The Southern Baptist Convention declared victory in its eight-year battle over family values with The Disney Co. Wednesday morning, but moments later an SBC agency head implied Southern Baptists were losing the war against the homosexual-rights movement sweeping through the corporate world.

In 1997 the SBC passed a resolution urging Southern Baptists to “refrain from patronizing” Disney for “promoting immoral ideologies,” including homosexuality. A new resolution now says the boycott “communicated effectively our displeasure” and declares “a conclusion” to the effort.

“For a boycott to be effective, it must be specifically targeted and of limited duration,” the resolution says.

It still urges Disney to provide only products that affirm traditional values, pledges to continue to monitor the company and encourages Southern Baptists to “practice continued discernment” regarding entertainment products.

One of the grievances that led to the Disney boycott was a company policy offering the same health insurance coverage available to employees’ spouses to workers with same-sex partners.

During the Southern Baptist Theological Seminary report immediately following the Resolutions Committee, a messenger questioned why the seminary in Louisville, Ky., recently turned over its campus maintenance to a company with similar policies.

Don Andrews of Haven Baptist Church in Kansas City, Kan., said he was concerned about the seminary signing a maintenance contract with Sodexho, Inc., a company with pro-homosexual policies including partner benefits and celebration of Gay Pride Month on the corporate calendar.

Seminary President Albert Mohler said the seminary had little choice.

“I’ll tell you up front this corporation, like many others, has some policies” with which Southern Baptists disagree, he said.

“We’re all doing businesses with companies that have policies with which we disagree,” Mohler said, from hotels, to accountants, lawyers and insurance companies.

Messengers to the June 21-22 convention in Nashville, Tenn., rejected an amendment to the Disney resolution offered by Wiley Drake, a supporter of the original boycott, threatening to institute another boycott if warranted.

“This boycott has been very effective,” said Drake, pastor of First Southern Baptist Church in Buena Park, Fla., which is located four miles from Disneyland, but Disney needs to know “that we’re not turning away from this.”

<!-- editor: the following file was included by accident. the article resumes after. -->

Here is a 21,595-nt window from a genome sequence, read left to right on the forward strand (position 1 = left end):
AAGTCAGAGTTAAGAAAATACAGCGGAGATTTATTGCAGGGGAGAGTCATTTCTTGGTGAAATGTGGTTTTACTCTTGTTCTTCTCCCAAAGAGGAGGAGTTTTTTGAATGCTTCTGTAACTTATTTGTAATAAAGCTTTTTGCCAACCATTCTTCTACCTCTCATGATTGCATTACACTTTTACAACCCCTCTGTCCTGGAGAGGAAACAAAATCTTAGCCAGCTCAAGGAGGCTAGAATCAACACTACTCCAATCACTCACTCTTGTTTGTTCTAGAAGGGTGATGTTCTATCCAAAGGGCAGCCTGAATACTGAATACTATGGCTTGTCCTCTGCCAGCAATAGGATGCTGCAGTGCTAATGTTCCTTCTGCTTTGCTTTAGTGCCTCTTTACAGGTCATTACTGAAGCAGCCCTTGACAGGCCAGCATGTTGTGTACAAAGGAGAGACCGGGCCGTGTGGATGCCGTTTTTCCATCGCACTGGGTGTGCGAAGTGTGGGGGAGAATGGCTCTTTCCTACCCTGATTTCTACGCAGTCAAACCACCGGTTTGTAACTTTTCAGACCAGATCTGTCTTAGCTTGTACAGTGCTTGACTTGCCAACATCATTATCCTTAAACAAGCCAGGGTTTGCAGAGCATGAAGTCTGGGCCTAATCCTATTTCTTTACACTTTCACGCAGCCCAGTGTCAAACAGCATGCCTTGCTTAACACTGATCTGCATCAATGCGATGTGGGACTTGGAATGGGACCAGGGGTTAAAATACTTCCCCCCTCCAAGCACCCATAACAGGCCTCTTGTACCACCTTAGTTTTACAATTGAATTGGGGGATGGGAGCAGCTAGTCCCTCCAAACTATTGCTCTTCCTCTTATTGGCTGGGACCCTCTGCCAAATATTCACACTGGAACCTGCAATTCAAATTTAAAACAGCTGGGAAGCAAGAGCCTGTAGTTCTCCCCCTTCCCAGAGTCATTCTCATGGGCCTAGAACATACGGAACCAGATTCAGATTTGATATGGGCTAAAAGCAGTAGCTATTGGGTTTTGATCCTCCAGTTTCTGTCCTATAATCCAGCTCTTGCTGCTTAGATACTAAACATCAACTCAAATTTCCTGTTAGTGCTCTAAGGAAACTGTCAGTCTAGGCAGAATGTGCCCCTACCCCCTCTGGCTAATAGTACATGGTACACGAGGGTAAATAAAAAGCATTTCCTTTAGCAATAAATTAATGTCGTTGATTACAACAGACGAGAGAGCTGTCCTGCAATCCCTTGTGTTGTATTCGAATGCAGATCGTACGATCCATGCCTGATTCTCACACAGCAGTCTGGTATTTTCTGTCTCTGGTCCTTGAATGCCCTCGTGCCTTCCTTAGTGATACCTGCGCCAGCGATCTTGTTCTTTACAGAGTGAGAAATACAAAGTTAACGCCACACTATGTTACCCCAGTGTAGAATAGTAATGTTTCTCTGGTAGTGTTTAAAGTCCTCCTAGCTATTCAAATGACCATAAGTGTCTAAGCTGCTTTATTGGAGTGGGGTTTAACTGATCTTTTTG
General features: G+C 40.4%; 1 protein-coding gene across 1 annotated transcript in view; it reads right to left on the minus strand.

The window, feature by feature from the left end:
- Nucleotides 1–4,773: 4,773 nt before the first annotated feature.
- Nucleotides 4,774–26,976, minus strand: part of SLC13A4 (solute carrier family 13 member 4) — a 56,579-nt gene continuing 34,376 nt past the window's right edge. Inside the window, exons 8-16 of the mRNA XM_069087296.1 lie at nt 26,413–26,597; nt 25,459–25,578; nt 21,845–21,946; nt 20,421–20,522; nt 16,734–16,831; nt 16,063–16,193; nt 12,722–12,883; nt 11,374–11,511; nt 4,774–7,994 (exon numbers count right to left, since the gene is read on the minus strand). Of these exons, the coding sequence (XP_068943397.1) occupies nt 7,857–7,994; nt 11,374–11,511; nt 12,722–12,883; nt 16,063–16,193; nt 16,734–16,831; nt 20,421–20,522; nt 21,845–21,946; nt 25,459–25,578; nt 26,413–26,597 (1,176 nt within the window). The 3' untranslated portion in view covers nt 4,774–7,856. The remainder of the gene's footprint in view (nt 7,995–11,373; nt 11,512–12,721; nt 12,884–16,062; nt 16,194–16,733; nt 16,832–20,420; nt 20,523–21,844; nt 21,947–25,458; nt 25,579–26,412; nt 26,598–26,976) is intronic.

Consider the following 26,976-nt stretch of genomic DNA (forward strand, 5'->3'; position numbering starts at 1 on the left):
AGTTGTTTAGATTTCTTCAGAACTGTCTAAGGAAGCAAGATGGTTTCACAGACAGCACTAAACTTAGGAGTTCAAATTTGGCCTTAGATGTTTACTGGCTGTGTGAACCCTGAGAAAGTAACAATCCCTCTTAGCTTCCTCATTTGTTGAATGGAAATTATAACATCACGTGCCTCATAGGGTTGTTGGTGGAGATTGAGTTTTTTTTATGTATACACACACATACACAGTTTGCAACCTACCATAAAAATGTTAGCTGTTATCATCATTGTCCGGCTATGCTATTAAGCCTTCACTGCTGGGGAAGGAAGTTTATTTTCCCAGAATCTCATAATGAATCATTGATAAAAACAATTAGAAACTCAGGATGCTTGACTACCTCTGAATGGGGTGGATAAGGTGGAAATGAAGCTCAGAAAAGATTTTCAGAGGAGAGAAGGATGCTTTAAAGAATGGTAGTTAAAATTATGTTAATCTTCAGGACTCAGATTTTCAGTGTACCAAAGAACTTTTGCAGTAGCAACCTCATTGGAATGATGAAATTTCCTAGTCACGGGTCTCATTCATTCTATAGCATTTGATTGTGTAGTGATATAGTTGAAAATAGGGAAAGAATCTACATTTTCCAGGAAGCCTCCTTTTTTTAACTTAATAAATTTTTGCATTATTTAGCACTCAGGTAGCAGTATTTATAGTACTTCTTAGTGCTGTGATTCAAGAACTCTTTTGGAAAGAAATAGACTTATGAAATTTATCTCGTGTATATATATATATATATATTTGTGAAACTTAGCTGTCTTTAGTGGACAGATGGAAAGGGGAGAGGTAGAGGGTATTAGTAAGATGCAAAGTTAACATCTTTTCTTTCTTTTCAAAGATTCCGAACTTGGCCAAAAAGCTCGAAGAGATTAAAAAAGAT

Messenger William Dodson, who Tuesday night unsuccessfully nominated Drake as the convention’s second vice president, rose to speak against him on ending the boycott of Disney.

“The Resolutions Committee would have us think the boycott is only effective if it is of limited duration,” he said. “I’ve been boycotting booze, tobacco, strip clubs, dirty movies and gambling for nearly 80 years. It’s been pretty effective. I’ve never tasted beer or whiskey.”

Dodson said the convention was right to boycott Disney in 1997 for allowing “gay days” at theme parks and company policies recognizing same-sex partnerships. “This old warrior isn’t ready to stop fighting the battle just yet,” he said.

Drake said he is not ready to quit either, “But it is time for us to say as Southern Baptists what we did was a boycott and it worked.”

“We have cost them hundreds of millions of dollars,” Drake said. “Michael Eisner himself said that blankety-blank Wiley Drake cost me 10 million off my bonus this year.”

“They have made some changes,” he said of the entertainment giant. “I guarantee if anything happens between this year and next year you’ll hear Wiley Drake pitching a fit about Disneyland next year.”

Mohler said despite contracting with Sodexho, the seminary remains committed to “upholding the highest standards of biblical accountability.” He said the firm has agreed that workers on the seminary campus will uphold moral standards and that the seminary retains the right to publicly criticize the corporation.

“The reality is if there were a corporation that had different policies that could give us these services, we would work with them,” he said.

Bob Allen is managing editor of

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